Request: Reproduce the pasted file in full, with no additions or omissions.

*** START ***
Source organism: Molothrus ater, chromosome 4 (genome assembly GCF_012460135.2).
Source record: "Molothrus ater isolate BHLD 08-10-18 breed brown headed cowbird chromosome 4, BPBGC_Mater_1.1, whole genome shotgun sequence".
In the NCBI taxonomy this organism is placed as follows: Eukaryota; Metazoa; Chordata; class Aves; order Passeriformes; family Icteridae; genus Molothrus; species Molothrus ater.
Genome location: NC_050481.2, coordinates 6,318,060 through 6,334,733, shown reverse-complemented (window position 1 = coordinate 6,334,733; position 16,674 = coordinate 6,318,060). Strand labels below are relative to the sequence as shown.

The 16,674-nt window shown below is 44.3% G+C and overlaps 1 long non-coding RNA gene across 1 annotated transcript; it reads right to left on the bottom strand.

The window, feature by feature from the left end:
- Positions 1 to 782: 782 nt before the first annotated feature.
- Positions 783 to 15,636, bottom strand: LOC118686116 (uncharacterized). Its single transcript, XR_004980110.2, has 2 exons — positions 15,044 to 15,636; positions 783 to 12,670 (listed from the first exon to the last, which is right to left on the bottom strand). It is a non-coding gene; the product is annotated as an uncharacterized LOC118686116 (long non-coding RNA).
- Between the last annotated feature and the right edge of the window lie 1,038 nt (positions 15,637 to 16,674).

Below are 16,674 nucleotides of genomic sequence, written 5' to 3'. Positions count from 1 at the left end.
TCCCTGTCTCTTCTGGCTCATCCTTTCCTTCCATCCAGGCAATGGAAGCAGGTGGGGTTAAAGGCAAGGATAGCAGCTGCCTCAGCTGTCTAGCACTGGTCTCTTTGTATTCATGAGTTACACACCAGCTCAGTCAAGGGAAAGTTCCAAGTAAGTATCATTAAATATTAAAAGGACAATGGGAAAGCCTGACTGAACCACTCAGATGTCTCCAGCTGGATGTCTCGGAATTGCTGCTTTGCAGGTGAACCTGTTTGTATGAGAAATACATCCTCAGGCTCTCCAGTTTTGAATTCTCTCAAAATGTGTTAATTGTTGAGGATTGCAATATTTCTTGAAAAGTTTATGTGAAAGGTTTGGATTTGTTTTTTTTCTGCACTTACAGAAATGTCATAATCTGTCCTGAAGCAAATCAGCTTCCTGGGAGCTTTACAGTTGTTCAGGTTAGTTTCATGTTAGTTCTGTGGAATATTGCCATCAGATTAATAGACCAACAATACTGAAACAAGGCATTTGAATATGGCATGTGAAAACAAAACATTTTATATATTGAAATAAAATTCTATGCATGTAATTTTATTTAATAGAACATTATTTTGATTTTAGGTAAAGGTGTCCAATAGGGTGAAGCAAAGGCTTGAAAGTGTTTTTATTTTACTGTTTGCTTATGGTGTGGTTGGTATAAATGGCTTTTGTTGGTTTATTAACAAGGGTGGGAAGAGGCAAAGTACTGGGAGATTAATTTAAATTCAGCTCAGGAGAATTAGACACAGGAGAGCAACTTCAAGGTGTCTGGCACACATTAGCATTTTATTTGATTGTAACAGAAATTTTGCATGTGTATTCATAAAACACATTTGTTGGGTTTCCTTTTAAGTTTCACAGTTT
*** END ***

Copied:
Source organism: Molothrus ater, chromosome 4 (genome assembly GCF_012460135.2).
Source record: "Molothrus ater isolate BHLD 08-10-18 breed brown headed cowbird chromosome 4, BPBGC_Mater_1.1, whole genome shotgun sequence".
In the NCBI taxonomy this organism is placed as follows: Eukaryota; Metazoa; Chordata; class Aves; order Passeriformes; family Icteridae; genus Molothrus; species Molothrus ater.
Genome location: NC_050481.2, coordinates 6,318,060 through 6,334,733, shown reverse-complemented (window position 1 = coordinate 6,334,733; position 16,674 = coordinate 6,318,060). Strand labels below are relative to the sequence as shown.

The 16,674-nt window shown below is 44.3% G+C and overlaps 1 long non-coding RNA gene across 1 annotated transcript; it reads right to left on the bottom strand.

The window, feature by feature from the left end:
- Positions 1 to 782: 782 nt before the first annotated feature.
- Positions 783 to 15,636, bottom strand: LOC118686116 (uncharacterized). Its single transcript, XR_004980110.2, has 2 exons — positions 15,044 to 15,636; positions 783 to 12,670 (listed from the first exon to the last, which is right to left on the bottom strand). It is a non-coding gene; the product is annotated as an uncharacterized LOC118686116 (long non-coding RNA).
- Between the last annotated feature and the right edge of the window lie 1,038 nt (positions 15,637 to 16,674).

Below are 16,674 nucleotides of genomic sequence, written 5' to 3'. Positions count from 1 at the left end.
TCCCTGTCTCTTCTGGCTCATCCTTTCCTTCCATCCAGGCAATGGAAGCAGGTGGGGTTAAAGGCAAGGATAGCAGCTGCCTCAGCTGTCTAGCACTGGTCTCTTTGTATTCATGAGTTACACACCAGCTCAGTCAAGGGAAAGTTCCAAGTAAGTATCATTAAATATTAAAAGGACAATGGGAAAGCCTGACTGAACCACTCAGATGTCTCCAGCTGGATGTCTCGGAATTGCTGCTTTGCAGGTGAACCTGTTTGTATGAGAAATACATCCTCAGGCTCTCCAGTTTTGAATTCTCTCAAAATGTGTTAATTGTTGAGGATTGCAATATTTCTTGAAAAGTTTATGTGAAAGGTTTGGATTTGTTTTTTTTCTGCACTTACAGAAATGTCATAATCTGTCCTGAAGCAAATCAGCTTCCTGGGAGCTTTACAGTTGTTCAGGTTAGTTTCATGTTAGTTCTGTGGAATATTGCCATCAGATTAATAGACCAACAATACTGAAACAAGGCATTTGAATATGGCATGTGAAAACAAAACATTTTATATATTGAAATAAAATTCTATGCATGTAATTTTATTTAATAGAACATTATTTTGATTTTAGGTAAAGGTGTCCAATAGGGTGAAGCAAAGGCTTGAAAGTGTTTTTATTTTACTGTTTGCTTATGGTGTGGTTGGTATAAATGGCTTTTGTTGGTTTATTAACAAGGGTGGGAAGAGGCAAAGTACTGGGAGATTAATTTAAATTCAGCTCAGGAGAATTAGACACAGGAGAGCAACTTCAAGGTGTCTGGCACACATTAGCATTTTATTTGATTGTAACAGAAATTTTGCATGTGTATTCATAAAACACATTTGTTGGGTTTCCTTTTAAGTTTCACAGTTT